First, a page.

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NASA and FEMA Rehearse for the Unthinkable: An Asteroid Strike on Los Angeles (Video)

Monday, November 14, 2016 10:38
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Imagine if scientists discovered that an asteroid was hurtling toward Los Angeles. The possibility has existed on the pages of Hollywood scripts. But in what may be a case of life imitating art, NASA, the Federal Emergency Management Agency and other government agencies engaged last month in a planetary protection exercise to consider the potentially devastating consequences of a 330-foot asteroid hitting the Earth.

The simulation projected a worst-case blast wave by an asteroid strike in 2020 that could level structures across 30 miles, require a mass evacuation of the Los Angeles area and cause tens of thousands of casualties. In 1998, the movie “Armageddon” dramatized an even greater fictional threat. In that blockbuster, a ragtag crew was sent on a mission to drill into an asteroid and set off a nuclear bomb to avert a global catastrophe.

As the character Harry Stamper, portrayed by Bruce Willis, summed up to his crewmates: “The United States government just asked us to save the world.”

The possibility has existed on the pages of Hollywood scripts. But in what may be a case of life imitating art, NASA, the Federal Emergency Management Agency and other government agencies engaged last month in a planetary protection exercise to consider the potentially devastating consequences of a 330-foot asteroid hitting the Earth.

The simulation projected a worst-case blast wave by an asteroid strike in 2020 that could level structures across 30 miles, require a mass evacuation of the Los Angeles area and cause tens of thousands of casualties.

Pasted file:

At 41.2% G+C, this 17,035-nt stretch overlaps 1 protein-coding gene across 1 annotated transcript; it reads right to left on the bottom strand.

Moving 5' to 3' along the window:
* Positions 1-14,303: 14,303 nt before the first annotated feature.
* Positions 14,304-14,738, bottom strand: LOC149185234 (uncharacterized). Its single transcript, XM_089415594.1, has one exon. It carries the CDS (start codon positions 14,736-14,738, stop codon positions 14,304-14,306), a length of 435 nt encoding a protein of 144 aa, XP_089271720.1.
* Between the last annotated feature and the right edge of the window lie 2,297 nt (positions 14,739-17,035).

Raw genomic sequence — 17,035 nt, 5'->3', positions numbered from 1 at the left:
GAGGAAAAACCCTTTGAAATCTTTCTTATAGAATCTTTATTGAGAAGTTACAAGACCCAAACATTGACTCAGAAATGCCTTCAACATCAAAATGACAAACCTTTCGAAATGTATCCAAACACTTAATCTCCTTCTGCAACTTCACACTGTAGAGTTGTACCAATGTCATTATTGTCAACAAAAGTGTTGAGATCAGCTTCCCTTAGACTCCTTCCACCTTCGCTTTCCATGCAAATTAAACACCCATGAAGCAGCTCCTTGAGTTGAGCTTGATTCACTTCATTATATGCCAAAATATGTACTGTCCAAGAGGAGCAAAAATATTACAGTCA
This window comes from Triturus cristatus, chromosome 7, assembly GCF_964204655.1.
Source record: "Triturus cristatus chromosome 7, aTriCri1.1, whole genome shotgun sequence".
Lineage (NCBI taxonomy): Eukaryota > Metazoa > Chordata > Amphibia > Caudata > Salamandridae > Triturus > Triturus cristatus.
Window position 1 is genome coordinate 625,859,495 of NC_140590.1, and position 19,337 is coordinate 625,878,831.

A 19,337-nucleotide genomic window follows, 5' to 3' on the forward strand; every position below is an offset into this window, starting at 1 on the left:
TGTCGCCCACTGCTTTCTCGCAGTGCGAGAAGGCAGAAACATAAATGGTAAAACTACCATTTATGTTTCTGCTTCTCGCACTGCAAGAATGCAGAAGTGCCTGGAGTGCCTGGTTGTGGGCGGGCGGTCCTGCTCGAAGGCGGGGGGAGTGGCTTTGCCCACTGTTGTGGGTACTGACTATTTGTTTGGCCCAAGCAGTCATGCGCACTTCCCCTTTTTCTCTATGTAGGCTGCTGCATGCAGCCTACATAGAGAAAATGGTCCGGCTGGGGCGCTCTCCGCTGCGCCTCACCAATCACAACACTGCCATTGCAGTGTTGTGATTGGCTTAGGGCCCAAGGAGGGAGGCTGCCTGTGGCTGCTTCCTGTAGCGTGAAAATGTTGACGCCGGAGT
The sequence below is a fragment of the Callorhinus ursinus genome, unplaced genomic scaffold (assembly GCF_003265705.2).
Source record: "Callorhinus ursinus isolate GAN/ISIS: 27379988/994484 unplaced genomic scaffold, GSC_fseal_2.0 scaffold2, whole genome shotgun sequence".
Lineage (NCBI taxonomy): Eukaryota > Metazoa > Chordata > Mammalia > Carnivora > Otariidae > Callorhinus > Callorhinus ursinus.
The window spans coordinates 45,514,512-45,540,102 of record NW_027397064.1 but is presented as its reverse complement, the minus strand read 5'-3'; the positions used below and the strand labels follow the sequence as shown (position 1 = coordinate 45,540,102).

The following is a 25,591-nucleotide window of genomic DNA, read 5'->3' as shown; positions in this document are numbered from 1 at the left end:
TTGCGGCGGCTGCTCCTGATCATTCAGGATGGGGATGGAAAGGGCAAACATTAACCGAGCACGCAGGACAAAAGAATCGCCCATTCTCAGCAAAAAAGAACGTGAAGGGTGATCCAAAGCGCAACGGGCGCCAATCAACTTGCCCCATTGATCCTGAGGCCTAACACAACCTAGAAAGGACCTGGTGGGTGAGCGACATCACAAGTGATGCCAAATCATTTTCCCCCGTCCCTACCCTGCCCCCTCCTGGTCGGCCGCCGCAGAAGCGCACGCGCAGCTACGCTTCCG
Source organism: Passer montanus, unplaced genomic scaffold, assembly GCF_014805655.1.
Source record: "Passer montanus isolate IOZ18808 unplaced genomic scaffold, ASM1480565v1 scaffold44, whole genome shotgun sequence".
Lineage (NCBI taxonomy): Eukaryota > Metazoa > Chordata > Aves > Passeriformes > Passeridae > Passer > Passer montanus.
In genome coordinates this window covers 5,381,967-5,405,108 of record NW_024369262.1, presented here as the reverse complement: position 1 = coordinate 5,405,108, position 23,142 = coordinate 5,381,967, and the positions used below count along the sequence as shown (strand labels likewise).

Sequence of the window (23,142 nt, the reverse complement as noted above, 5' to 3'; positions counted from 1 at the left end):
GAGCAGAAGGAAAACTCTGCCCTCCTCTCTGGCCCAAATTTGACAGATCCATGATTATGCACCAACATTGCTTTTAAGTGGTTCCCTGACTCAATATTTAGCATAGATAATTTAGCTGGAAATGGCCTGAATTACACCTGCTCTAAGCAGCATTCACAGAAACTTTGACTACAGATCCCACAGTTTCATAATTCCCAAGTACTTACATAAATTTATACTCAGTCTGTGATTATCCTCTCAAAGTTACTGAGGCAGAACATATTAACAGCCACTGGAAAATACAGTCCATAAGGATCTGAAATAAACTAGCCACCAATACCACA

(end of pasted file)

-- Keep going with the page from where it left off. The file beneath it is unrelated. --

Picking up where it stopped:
That’s where the planetary protection exercise, conducted on Oct. 25 in El Segundo, Calif., comes in. The simulation that projected a strike in 2020 involved representatives from NASA’s Jet Propulsion Laboratory, the Department of Energy’s National Laboratories, the Air Force and the California Governor’s Office of Emergency Services.

While a warning of four years may seem like a lot of time, it would probably not be enough to deflect an asteroid of the size and orbit outlined in the simulation, Mr. Chodas said.

“Engineers think the simplest way to deflect an asteroid is to build a large spacecraft and simply ram it into the asteroid” years before it is predicted to hit Earth, he said.

It could take up to two years to build such a “kinetic impactor” spacecraft and another year or more to reach the asteroid, so in the case of this simulation, an evacuation, not a “deflection mission,” was necessary.

For the organizers of Asteroid Day, a global movement that seeks to protect the world from dangerous asteroids, such planning is not out of this world.

The group, which maintains that one million asteroids have the potential to strike Earth but that only 1 percent of them have been discovered, was set on Monday to release a letter signed by planetary scientists supporting missions to increase knowledge of asteroids. The group promotes the “100x Declaration,” which calls for increasing the rate of asteroid discoveries to 100,000 per year in the next 10 years.

“The more we learn about asteroid impacts, the clearer it became that the human race has been living on borrowed time,” Brian May, an astrophysicist and a founder and lead guitarist for the rock group Queen, said on the group’s website.

Asteroid Day is observed each year on June 30, the anniversary of what is believed to be the largest space-related explosion in human history: an asteroid strike in Tunguska, Siberia, in 1908.

An asteroid, believed to be less than 100 feet in diameter, exploded at the altitude of an airliner and flattened tens of millions of trees across 800 square miles. Researchers estimated the explosion was as powerful as a medium-size hydrogen bomb and several hundred times more powerful than the atomic bomb dropped on Hiroshima.

While there were no official reports of human casualties, hundreds of reindeer were reduced to charred carcasses in the explosion, the British Broadcasting Corporation reported. – New York Times

Thanks http://stateoftheworldreport.com

Source: NASA and FEMA Rehearse for the Unthinkable: An Asteroid Strike on Los Angeles – The New York Times

Check out more contributions by Jeffery Pritchett ranging from UFO to Bigfoot to Paranormal to Prophecy

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